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Molecular Plant Pathology

Genetic Differentiation Between Phaeosphaeria nodorum and P. avenaria Using Restriction Fragment Length Polymorphisms. Peter P. Ueng, U.S. Department of Agriculture, Agricultural Research Service (USDA-ARS), BARC-West, Bldg. 006, Plant Molecular Biology Laboratory, Beltsville, MD 20705; Weidong Chen, Illinois Natural History Survey and Department of Plant Pathology, University of Illinois, 607 East Peabody Drive, Champaign 61820. Phytopathology 84:800-806. Accepted for publication 2 May 1994. This article is in the public domain and not copyrightable. It may be freely reprinted with customary crediting of the source. The American Phytopathological Society, 1994. DOI: 10.1094/Phyto-84-800.

Genetic variation among 14 isolates of Phaeosphaeria nodorum and 10 isolates of P. avenaria that originated from diverse geographic locations was assessed by the use of restriction fragment length polymorphisms (RFLPs). Genomic DNAs were digested with the restriction enzyme EcoRI and hybridized with 38 anonymous DNA probes. Twenty of the 38 probes were isolated from P. nodorum, and the other 18 probes were isolated from P. avenaria. Most of the probes hybridized with one or two DNA bands per isolate. Each isolate was assigned a RFLP genotype, which is a combination of the banding patterns with all 38 probes. Isolates of P. nodorum showed a significantly lower degree of genetic variation than the isolates of P. avenaria. There were seven genotypes among the 14 isolates of P. nodorum, whereas each isolate of P. avenaria had a different genotype. In addition, the minimum number of shared alleles was 34 out of a total of 38 RFLP loci among isolates of P. nodorum in pairwise comparisons, and the minimum number of shared alleles was as low as five among isolates of P. avenaria. In cluster analyses based on individual hybridizing bands (total 155 bands), isolates of P. nodorum formed a tight cluster with a minimum similarity value above 0.9. Bootstrap analysis strongly supported the separation of P. nodorum from P. avenaria. Considerable genetic variation was observed among isolates of P. avenaria. Several RFLP alleles were useful for differentiation of P. nodorum from P. avenaria, and some probes were specific for certain isolates. Those isolate-specific probes may be used as natural markers in epidemiological studies.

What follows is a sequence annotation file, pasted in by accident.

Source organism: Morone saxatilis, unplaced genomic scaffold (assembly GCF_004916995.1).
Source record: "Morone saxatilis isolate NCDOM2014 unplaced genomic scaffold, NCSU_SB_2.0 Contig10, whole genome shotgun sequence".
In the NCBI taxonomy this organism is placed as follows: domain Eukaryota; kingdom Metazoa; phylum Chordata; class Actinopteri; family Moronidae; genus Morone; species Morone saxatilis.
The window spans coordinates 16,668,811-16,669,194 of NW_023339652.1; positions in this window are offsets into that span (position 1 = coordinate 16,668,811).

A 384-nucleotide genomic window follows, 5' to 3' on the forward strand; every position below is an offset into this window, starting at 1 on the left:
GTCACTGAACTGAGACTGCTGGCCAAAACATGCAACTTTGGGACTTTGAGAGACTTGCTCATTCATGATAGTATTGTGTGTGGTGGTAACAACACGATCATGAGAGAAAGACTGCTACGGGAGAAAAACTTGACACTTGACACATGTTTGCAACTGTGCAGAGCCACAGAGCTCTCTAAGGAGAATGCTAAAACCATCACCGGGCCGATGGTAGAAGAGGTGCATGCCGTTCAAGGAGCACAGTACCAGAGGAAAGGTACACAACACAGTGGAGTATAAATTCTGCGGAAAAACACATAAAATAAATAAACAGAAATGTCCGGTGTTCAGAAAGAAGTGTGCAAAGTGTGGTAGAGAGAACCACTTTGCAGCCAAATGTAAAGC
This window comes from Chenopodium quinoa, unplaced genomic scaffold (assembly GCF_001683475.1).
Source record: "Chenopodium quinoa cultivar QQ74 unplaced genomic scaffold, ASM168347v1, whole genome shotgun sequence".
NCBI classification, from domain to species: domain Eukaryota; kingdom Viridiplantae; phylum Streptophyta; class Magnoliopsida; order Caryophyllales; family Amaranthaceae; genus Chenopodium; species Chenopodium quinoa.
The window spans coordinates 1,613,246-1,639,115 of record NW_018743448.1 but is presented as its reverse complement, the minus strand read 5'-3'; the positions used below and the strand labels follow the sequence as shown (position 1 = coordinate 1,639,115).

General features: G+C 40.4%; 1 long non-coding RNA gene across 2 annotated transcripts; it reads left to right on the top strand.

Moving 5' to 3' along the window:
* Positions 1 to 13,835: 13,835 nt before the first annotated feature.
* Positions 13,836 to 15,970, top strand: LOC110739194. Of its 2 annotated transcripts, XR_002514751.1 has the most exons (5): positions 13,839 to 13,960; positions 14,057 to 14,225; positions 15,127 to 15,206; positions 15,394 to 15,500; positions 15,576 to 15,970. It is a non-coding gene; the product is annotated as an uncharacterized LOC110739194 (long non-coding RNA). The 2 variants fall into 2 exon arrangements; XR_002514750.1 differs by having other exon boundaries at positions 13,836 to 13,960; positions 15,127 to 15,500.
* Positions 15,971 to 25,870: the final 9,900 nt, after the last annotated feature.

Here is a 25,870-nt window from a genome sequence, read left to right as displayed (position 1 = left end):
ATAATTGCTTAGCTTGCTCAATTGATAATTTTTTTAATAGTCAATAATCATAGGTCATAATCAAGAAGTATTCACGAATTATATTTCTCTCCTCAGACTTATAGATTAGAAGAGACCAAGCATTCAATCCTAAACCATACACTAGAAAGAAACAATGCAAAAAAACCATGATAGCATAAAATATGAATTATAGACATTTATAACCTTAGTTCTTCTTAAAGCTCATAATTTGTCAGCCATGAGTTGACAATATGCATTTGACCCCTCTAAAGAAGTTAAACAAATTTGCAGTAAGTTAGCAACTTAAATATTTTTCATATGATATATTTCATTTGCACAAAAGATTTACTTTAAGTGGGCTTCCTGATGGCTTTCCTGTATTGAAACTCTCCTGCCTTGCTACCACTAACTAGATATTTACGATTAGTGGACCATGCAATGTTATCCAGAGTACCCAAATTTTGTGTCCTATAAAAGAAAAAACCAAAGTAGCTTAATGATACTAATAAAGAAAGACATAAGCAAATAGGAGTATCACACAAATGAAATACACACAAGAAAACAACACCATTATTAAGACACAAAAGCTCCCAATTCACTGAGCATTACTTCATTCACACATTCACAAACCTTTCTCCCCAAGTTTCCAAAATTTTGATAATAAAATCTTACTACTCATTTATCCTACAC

Additional keywords: Leptosphaeria avenaria, L. nodorum, oats, Septoria blotch, Stagonospora avenae, S. nodorum, wheat.